1911 Encyclopædia Britannica/Intestacy

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INTESTACY (Lat. intestatus, one who has not made a will, from testari, to bear witness), the condition of the property of a person who dies without making a will. Here the law of England distinguishes sharply between his real and his personal property. The devolution of the former is regulated by the rules of inheritance (q.v.). The destination of the latter is marked out by the Statute of Distributions. The proper conditions of a testamentary disposition of property will be found under the heading Will.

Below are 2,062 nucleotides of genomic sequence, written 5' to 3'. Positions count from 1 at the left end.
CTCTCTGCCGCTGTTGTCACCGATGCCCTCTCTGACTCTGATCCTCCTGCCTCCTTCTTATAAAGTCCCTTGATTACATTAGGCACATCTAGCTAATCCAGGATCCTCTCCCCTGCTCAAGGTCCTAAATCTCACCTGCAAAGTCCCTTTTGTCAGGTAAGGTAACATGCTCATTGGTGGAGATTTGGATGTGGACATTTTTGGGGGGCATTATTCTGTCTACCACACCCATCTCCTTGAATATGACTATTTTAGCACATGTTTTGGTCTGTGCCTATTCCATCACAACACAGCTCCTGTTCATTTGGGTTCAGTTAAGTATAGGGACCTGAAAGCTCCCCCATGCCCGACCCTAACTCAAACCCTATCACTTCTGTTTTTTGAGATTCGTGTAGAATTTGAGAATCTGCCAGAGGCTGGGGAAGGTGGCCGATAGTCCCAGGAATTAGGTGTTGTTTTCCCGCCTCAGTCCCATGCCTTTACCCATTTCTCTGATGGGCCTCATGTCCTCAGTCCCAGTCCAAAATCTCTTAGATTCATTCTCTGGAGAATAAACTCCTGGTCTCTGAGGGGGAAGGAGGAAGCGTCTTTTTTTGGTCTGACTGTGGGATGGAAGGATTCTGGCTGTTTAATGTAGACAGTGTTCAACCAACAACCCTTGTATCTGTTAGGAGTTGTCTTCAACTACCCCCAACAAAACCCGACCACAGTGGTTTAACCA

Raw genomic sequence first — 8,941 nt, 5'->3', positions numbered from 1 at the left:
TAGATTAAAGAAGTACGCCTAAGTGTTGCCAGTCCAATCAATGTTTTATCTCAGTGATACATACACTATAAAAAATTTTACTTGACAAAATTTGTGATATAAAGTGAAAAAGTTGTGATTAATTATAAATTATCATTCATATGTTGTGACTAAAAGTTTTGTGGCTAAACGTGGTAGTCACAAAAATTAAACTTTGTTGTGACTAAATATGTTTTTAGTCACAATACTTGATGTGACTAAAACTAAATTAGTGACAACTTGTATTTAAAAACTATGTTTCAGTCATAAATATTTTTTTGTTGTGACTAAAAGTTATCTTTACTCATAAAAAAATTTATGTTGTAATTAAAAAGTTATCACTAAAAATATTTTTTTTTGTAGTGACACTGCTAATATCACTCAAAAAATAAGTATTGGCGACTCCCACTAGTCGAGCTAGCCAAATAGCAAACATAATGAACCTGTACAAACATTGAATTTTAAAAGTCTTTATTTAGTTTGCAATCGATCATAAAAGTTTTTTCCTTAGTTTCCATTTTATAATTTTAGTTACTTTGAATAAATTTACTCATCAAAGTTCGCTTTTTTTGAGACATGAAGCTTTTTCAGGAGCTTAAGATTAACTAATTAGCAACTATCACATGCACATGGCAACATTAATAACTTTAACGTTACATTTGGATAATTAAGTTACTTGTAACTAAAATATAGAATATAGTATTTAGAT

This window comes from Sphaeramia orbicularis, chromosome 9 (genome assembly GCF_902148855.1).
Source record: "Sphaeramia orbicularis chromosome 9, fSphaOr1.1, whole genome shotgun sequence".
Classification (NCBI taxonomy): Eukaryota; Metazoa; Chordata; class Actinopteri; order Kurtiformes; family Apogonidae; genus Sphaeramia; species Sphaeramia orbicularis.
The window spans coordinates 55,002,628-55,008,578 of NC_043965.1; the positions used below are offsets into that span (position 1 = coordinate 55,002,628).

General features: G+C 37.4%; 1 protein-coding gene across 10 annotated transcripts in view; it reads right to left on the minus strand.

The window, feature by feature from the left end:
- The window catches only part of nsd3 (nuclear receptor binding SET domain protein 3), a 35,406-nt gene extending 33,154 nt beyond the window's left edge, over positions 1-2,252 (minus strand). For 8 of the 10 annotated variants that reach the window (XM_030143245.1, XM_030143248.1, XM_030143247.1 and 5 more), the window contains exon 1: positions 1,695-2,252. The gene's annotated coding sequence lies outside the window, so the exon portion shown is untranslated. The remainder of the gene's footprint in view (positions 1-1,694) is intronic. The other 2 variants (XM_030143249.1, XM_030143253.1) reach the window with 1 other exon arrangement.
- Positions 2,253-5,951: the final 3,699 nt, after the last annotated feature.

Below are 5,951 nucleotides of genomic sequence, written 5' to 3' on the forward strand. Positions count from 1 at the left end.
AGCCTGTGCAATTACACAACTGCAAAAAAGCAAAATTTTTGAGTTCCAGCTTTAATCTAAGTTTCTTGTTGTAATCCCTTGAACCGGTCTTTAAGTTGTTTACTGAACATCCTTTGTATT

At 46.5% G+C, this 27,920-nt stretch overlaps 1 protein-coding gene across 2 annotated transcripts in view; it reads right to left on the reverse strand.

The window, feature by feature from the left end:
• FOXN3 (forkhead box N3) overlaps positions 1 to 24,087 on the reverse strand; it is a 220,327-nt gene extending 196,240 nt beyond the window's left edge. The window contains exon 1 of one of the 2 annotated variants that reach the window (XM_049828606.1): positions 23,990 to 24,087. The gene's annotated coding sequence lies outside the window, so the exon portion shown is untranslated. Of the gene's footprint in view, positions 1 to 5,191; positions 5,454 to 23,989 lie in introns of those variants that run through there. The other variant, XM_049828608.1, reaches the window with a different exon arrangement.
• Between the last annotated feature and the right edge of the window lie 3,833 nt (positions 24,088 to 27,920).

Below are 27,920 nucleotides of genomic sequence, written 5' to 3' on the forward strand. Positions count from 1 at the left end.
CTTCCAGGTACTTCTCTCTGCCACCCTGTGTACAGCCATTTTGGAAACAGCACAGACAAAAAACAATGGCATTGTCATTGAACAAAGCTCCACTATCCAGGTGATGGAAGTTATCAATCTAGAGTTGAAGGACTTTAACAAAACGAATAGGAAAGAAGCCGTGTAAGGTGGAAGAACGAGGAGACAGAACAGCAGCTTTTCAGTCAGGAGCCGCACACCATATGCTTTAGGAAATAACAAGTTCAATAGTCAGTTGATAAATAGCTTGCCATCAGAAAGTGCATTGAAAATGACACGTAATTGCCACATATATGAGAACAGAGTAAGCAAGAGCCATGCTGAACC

The distribution of an intestate’s personal property is carried out under the authority of administrators, whose duties are generally the same as those of executors under a will. Administration was until 1857 a matter cognizable by the ecclesiastical courts, and the ordinary was in fact the administrator until the passing of an act of Edward III. for administration upon intestacy (1357). An earlier statute (Westminster 2, 1275), directed against the abuses of the system, required the ordinary, instead of applying the residue of the estate to “pious uses,” to pay the debts of the intestate. The act of Edward III. went further in providing that “in case where a man dieth intestate, the ordinaries shall depute of the next and most lawful friends of the dead person intestate to administer his goods,” with power to sue for debts due to the deceased, and under obligation to pay debts due by him, and to answer to the ordinary like executors in the case of testament. Administrators remained on this footing of deputies appointed by the ordinary until the Probate Act 1857 transferred the jurisdiction in administration of the ecclesiastical courts to the new court of probate.